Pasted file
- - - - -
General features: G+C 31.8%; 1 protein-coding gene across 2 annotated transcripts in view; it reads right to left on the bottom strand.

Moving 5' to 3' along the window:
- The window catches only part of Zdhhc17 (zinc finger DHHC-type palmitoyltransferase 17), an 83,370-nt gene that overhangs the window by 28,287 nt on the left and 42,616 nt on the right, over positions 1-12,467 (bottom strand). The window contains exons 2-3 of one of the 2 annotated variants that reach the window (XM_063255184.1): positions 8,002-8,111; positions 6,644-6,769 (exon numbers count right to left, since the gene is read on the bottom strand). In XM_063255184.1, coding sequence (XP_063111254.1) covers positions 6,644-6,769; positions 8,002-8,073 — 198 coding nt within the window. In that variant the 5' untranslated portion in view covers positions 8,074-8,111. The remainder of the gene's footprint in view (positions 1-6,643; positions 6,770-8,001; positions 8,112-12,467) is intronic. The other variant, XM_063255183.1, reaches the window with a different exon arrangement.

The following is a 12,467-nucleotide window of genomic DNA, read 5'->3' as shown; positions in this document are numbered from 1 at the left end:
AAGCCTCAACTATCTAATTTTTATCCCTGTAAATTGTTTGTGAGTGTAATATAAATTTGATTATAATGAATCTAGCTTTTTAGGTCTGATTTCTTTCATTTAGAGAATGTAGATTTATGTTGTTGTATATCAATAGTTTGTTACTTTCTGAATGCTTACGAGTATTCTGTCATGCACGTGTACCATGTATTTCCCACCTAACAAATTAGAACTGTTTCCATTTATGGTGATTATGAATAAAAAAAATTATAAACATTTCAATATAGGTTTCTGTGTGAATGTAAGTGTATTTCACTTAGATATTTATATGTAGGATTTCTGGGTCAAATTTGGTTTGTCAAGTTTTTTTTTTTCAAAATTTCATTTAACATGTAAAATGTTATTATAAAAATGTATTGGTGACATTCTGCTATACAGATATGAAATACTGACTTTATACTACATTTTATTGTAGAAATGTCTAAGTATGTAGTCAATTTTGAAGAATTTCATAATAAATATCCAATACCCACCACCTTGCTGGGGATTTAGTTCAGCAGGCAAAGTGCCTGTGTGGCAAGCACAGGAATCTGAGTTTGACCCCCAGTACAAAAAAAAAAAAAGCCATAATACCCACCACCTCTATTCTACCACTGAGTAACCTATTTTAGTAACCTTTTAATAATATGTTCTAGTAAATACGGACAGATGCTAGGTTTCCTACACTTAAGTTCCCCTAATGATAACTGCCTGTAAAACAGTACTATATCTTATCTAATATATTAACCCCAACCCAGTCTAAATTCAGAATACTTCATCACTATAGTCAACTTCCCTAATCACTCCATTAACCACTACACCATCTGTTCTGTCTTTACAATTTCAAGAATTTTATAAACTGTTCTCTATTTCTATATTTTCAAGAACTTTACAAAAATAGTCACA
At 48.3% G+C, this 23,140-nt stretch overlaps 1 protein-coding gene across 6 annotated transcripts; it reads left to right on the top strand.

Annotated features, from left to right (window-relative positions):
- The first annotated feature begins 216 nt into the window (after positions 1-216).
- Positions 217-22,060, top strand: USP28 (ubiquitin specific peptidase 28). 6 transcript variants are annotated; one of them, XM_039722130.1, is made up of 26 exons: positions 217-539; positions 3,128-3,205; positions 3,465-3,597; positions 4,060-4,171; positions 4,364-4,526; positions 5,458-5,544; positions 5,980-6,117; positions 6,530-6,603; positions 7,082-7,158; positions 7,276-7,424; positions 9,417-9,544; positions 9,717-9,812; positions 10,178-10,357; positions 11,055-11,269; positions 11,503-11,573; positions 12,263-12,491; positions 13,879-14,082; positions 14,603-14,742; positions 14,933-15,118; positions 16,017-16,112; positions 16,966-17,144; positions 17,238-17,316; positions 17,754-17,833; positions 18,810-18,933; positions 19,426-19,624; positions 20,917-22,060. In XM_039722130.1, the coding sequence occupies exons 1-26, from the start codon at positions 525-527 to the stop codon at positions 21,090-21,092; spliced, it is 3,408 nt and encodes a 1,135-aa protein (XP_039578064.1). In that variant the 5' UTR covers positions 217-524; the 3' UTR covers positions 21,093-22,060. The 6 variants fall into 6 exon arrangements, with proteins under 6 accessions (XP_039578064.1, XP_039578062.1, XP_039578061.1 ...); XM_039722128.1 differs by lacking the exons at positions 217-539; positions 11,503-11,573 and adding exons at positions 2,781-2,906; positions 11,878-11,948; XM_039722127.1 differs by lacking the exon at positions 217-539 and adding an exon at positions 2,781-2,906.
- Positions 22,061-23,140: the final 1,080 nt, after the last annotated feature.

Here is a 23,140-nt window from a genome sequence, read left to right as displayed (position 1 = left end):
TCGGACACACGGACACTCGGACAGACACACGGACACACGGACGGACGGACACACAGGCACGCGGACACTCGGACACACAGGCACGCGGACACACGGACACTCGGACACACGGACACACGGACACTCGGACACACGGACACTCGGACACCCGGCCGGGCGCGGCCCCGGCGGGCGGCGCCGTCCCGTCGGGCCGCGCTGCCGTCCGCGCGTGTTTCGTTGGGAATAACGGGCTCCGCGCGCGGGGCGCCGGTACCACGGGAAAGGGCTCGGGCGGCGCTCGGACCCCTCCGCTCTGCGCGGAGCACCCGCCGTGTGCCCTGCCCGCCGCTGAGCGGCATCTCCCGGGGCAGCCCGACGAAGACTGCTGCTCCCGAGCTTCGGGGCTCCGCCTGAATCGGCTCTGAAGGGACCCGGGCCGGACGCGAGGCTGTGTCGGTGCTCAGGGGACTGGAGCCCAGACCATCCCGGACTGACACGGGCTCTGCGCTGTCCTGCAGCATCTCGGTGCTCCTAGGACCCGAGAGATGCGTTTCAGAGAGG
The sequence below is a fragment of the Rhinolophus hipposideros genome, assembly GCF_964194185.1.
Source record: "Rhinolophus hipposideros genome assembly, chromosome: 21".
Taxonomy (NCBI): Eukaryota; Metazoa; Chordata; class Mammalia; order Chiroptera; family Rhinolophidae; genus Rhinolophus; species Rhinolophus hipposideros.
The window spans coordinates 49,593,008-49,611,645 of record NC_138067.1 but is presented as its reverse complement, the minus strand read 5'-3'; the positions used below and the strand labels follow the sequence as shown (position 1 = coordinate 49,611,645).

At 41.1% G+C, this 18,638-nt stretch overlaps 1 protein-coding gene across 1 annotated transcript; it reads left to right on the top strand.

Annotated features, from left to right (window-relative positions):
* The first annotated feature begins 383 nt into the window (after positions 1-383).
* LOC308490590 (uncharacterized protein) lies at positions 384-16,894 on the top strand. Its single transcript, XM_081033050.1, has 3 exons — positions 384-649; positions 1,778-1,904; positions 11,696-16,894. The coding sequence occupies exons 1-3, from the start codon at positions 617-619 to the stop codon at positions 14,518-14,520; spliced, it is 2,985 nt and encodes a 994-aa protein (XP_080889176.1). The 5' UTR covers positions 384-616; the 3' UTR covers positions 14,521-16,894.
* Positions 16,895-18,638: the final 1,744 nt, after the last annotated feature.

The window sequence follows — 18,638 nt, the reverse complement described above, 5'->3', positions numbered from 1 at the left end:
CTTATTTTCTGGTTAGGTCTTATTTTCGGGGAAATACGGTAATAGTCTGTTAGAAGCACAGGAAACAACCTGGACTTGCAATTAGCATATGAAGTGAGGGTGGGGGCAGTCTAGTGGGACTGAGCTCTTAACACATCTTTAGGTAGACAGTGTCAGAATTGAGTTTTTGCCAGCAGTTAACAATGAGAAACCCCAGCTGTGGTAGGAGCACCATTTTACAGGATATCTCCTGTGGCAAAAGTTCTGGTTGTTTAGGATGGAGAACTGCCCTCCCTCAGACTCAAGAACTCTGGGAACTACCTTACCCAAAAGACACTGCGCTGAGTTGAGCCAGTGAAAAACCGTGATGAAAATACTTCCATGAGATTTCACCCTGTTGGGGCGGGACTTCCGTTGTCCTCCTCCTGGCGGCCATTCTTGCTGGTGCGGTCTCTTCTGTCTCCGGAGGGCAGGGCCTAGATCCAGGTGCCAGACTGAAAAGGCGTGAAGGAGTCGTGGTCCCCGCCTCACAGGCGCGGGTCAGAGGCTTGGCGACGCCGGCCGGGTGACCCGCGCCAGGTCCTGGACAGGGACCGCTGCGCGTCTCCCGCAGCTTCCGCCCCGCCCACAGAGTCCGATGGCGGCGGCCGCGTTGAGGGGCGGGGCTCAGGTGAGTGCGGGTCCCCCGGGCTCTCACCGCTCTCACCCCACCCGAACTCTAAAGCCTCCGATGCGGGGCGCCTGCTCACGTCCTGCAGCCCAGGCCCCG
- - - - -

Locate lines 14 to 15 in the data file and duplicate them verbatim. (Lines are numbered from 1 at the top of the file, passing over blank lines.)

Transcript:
Source record: "Rhinolophus hipposideros genome assembly, chromosome: 21".
Taxonomy (NCBI): Eukaryota; Metazoa; Chordata; class Mammalia; order Chiroptera; family Rhinolophidae; genus Rhinolophus; species Rhinolophus hipposideros.